Times Are a Changin’
What a difference a few decades make to franchising
(Adapted from an article appearing in The International Who’s Who of Franchise Lawyers 2011.)
In his fanciful short story “Rip Van Winkle,” the 19th-century writer Washington Irving tells the story of a villager who strolls into the mountains, has too much to drink, and falls asleep under a shady tree. When he wakes, he learns to his astonishment that 20 years have passed. Similar folktales can be found in German, Chinese, Greek, Jewish and Irish literature. All serve as a convenient technique to reflect that the times they are a changin’.
In international franchising, they sure are.
If you were to awaken in 2010 and learn that you’ve slept for decades, you would find a quite different landscape for international franchising than when you dozed off. No facet of cross-border franchising has remained static; some have changed so dramatically as to be virtually unrecognizable. Consider only a few:
Who is franchising?
If you fell asleep in 1960 you would be doing so in an environment in which virtually no franchisors were seriously engaged in cross-border franchising. For most, expanding beyond their own shores was unthinkable. When you awake in 2010, of the top 200 franchisors’ units, 32 percent are overseas; only about 30 on the list have no units abroad; and even those at the bottom, by no means “large” companies, are well represented abroad.
The nature as well as size of franchisors doing cross-border franchising has also changed significantly. Some large franchisors (which sometimes boast that they do not franchise, “to control quality better” ), in fact do franchise in other markets (sometimes quietly, and sometimes without using the term). Early in the history of international franchising, most franchisors were U.S.-based. In 2010, however, the overwhelming numbers of franchisors are indigenous.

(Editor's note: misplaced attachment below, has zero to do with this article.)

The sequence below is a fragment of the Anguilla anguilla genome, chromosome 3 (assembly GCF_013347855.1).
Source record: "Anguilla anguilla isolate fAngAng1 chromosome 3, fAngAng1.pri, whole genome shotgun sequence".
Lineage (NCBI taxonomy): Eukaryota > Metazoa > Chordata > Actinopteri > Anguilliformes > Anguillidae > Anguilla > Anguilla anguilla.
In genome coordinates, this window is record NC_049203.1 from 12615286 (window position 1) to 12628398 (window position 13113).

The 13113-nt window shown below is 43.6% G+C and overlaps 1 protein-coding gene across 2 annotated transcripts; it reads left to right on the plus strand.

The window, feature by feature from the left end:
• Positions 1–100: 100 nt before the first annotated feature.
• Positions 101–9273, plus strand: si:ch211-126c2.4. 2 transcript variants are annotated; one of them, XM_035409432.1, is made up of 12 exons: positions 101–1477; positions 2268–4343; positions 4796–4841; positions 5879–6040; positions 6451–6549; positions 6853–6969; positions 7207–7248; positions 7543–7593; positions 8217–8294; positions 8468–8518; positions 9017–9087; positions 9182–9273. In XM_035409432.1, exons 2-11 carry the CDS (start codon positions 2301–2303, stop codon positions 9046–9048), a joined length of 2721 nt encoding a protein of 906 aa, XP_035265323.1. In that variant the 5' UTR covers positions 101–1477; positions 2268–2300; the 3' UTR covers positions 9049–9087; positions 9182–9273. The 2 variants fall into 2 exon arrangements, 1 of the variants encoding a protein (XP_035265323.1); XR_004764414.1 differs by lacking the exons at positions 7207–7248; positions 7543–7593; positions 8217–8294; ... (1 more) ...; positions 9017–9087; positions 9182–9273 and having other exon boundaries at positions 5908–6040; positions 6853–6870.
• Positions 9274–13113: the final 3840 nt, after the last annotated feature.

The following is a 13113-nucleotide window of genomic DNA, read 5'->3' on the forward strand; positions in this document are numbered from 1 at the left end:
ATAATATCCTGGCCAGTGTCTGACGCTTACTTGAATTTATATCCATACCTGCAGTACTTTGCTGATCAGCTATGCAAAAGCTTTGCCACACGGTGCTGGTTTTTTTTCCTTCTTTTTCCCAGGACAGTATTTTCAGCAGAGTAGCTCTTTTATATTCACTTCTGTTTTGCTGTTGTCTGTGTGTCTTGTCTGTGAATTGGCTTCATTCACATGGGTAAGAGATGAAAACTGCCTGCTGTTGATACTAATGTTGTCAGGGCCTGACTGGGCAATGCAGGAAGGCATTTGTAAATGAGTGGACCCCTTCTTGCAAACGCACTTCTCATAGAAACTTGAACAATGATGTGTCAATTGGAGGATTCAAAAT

Who is the franchisee?
When you fell asleep, it would have been difficult to generalize with respect to the typical foreign franchisee. In some respects, he did not differ significantly from a domestic franchisee.
While the typical foreign franchisee was almost certainly better funded than many domestic franchisees, the gap was not necessarily huge. Today’s foreign franchisee is markedly different. Virtually all cross-border deals are for multiple development. Virtually all foreign franchisees are in a different league financially than most domestic prospects. That phenomenon has been accelerated by the credit crisis, which has disproportionately affected franchisees in the U.S., who predominantly rely on commercial banks for credit. Contrast that to foreign franchisees, who are more likely to rely on family sources, syndications, and the like.
Beyond pure size, there are some other interesting distinctions:
Not infrequently, the franchisee may be closer in bargaining power to the franchisor than at home. In some cases, especially in post-socialist societies, the franchisee may have an affiliation (sometimes close indeed) with the government itself.
If just prior to your nap, you had been asked about an application from a franchisee already engaged in operating the brands of other franchisors, your reaction would likely have been very negative. Today, the typical franchisor has largely cast aside those concerns, viewing them as outweighed by the candidate’s experience with the process of franchising itself.
Where is the franchising happening?
Just before you drifted off, virtually all cross-border franchising, at least from the U.S. perspective, consisted of ventures into Canada, some activity in English-speaking countries; and a few pioneering ventures into Japan.
Contrast the world today, which is wide open to franchising. In just one example, faced with falling U.S. sales, Yum! Brands is mounting an aggressive drive into China, aiming to make the country its biggest profit source within a decade. Yum! is now China’s biggest restaurant chain, with 2 billion in annual sales and over 2,500 KFCs and Pizza Huts. China delivered about a third of Yum!’s operating profit in 2009.
What techniques are being used?